With the signing of the INF treaty handled quickly in the opening hours of the third summit between Ronald Reagan and Mikhail Gorbachev, the other great task of this meeting is now under way. It is the defining of Gorbachev, whose intentions and fate now control the future of American-Soviet relations as no single individual ever has before.

I do not mean that the younger, dynamic Soviet leader will inevitably dominate the lame-duck American president, as some believe, or that he is so wily that he will be able to impose his agenda on the United States. The judgment is instead that Reagan has, for better or worse, placed Gorbachev and his ability to change the Soviet system at the center of superpower relations in a gigantic act of faith.

Reagan is a smart politician, so there is a strong political element in his decision to present Gorbachev as the agent of historical change. It helps justify Reagan's own stunning reversal on arms control and his pursuit of relaxed relations with the Russians.

That was then, Reagan seems to be saying about his own past sharp attacks on detente, and this is now. Detente did not work, but "real peace," which is what he is building with Gorbachev, will. The "poor peace" of the past will be replaced by new, improved peace, he came dangerously close to saying at the treaty-signing ceremony.

But there is much more than political need involved in Reagan's own strong personal reaction to this canny, voluble Soviet leader, and it emerged clearly during the initial greetings and speeches at the White House. It involves an instinctive understanding of each other that the two men seem to have developed in their meetings in Geneva, Reykjavik and now in Washington.

That American policy-makers and ordinary citizens are now engaged in intense debate over who Gorbachev really is and what he intends to do, 2 1/2 years after he came to power, is in some ways one of his major accomplishments. We have not accorded the kind of hope that is being stirred by the Washington summit to previous Communist Party general secretaries. By use of the symbols and rhetoric that he understands so well, Reagan is telling the American public that this Russian is special and, until proven otherwise, trustworthy.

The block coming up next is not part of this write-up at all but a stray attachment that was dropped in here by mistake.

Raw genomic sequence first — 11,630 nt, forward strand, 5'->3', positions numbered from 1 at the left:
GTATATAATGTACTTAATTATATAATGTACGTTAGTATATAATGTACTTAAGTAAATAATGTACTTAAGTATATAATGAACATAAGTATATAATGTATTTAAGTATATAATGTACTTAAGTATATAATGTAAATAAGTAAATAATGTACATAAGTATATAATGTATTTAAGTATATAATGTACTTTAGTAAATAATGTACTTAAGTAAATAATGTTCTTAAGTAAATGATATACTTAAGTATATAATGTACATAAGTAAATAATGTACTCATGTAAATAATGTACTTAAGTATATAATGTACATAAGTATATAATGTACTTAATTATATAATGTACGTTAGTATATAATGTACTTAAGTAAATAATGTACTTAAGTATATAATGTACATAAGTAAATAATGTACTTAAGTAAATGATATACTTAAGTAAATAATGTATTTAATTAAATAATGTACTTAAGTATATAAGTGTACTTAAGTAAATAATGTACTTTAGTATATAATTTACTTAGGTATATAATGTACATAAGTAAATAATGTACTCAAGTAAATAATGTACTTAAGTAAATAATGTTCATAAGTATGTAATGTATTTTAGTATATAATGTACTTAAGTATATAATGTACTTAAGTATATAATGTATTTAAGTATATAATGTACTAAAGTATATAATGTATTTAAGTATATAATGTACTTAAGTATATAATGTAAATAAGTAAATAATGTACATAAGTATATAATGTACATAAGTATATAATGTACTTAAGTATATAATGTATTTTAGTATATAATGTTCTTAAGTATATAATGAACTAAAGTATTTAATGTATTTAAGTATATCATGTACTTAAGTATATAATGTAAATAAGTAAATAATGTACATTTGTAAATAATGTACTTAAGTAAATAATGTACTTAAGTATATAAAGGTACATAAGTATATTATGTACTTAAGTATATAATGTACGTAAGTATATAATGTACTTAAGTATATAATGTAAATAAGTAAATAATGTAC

The personal relationship established between leaders has always been important, of course. In 1972, despite the professions of noble goals, it was generally understood that detente was a deal between Richard Nixon and Leonid Brezhnev, two cynical insiders intent on maximizing personal and national advantages. Jimmy Carter and Brezhnev, in signing the stillborn SALT II treaty in 1979, created a technical document that lacked the political underpinning it needed for survival.

For Reagan and Gorbachev, there is instead an instinctive understanding of each other, and a certain mutual sympathy that is now clear and at play in shaping the next stages of the superpower dialogue. Summoned to power to bring radical change, they have each confronted systems that turn out to be determined to frustrate the changes they seek.

By according such faith to Gorbachev, Reagan has inevitably alienated his own right wing. He has joined the Soviet leader in stigmatizing nuclear weapons and pledging to work to abolish them in a joint project. Moreover, Reagan seriously undermined the conservative camp's sustained criticism of according "moral equivalency" to the two superpowers by saying yesterday that both nations have been masters and captives of the arms race.

Reagan's lashing back at conservatives who, he says, view war as inevitable is logically consistent with his handling of Gorbachev. The president has detailed his vision of this Soviet leader as one who genuinely wants to avoid war. Reagan's Gorbachev does not have a hidden agenda of expansionism that is advanced in going for the medium-range missile treaty and significant cuts in strategic arms.

Reagan is therefore ahead of many of his previous supporters, and many of his previous critics, in discerning that Gorbachev is that reliable. What this week in Washington will help establish is that Reagan and Secretary of State George Shultz have been right in pushing for this chance to showcase a Russian party boss who appears to be as much an outsider to conventional thinking as is the 40th American president.